When Matt Peskin first conceived the idea of the National Night Out (NNO), he had no idea it would become such a major national event in the United States, supported by the U.S. Department of Justice and law enforcement agencies nationwide. Held the second Tuesday in August, the event Mr. Peskin conceived of as a way to increase neighborhood solidarity and relationships with police has grown enormously since its debut in 1984, when about 2 million people took part in local events—mostly candlelight vigils against crime. In 2011, more than 32 million people nationwide participated in a host of block parties, cookouts, and other events bringing law enforcement personnel together in celebration with the people they serve; in the years since Matt Peskin launched NNO, the national crime rate has peaked and subsequently fallen to 1960s levels.
Matt Peskin, a 1976 graduate of Penn State University with a BA in Communications and Journalism, was already involved in the fight against crime when the idea of NNO first occurred to him. Like many other Americans, he was worried about the escalating crime rate; however, he took the extra step to meet with law enforcement and community leaders to see what he could do about it. What Mr. Peskin learned was that crime is more likely to occur in neighborhoods where residents are intimidated, or apathetic, or complacent. As a result of those meetings, he formed the National Association of Town Watch (NATW) in 1981, devoted to helping neighborhood groups form effective working relationships with law enforcement to combat crime.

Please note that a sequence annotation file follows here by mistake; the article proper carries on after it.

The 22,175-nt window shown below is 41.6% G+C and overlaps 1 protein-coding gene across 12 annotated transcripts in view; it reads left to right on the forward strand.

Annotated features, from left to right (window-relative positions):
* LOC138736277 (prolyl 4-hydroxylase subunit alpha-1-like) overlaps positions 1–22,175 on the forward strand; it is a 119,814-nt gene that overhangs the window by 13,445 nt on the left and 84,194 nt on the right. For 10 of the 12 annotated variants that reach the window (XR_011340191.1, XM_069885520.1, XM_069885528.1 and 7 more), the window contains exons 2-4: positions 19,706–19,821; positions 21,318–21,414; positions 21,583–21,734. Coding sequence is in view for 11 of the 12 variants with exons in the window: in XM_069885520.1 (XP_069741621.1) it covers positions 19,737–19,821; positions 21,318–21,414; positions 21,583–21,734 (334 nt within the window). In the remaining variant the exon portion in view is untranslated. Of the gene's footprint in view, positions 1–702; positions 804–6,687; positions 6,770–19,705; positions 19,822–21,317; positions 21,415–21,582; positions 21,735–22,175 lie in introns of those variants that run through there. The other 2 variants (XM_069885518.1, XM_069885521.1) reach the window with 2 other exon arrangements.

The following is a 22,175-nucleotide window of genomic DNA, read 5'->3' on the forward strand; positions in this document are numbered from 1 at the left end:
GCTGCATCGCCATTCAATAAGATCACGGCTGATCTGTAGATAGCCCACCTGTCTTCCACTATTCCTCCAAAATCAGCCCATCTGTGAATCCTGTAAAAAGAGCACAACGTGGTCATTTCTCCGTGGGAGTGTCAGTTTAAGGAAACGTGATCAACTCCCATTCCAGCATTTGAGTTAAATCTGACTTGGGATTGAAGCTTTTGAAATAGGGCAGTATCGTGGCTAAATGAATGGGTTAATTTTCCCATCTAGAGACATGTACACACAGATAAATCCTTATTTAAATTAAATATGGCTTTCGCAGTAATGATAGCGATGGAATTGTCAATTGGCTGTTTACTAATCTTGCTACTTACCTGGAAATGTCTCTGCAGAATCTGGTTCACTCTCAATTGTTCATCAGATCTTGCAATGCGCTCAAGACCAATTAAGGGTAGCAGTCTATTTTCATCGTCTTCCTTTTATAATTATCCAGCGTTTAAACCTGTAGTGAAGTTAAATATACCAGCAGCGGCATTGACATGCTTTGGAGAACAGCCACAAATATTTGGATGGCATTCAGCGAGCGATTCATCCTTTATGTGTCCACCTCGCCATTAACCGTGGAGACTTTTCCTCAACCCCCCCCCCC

Still serving NATW as Executive Director, Matt Peskin belongs to the Crime Prevention Coalition of America and the International Association of Chiefs of Police, as well. He has been recognized by the White House, Congress, and the US Department of Justice for his contributions to safer communities. Mr. Peskin resides in the Philadelphia suburb of Lower Merion Township and serves as the local Community Watch President.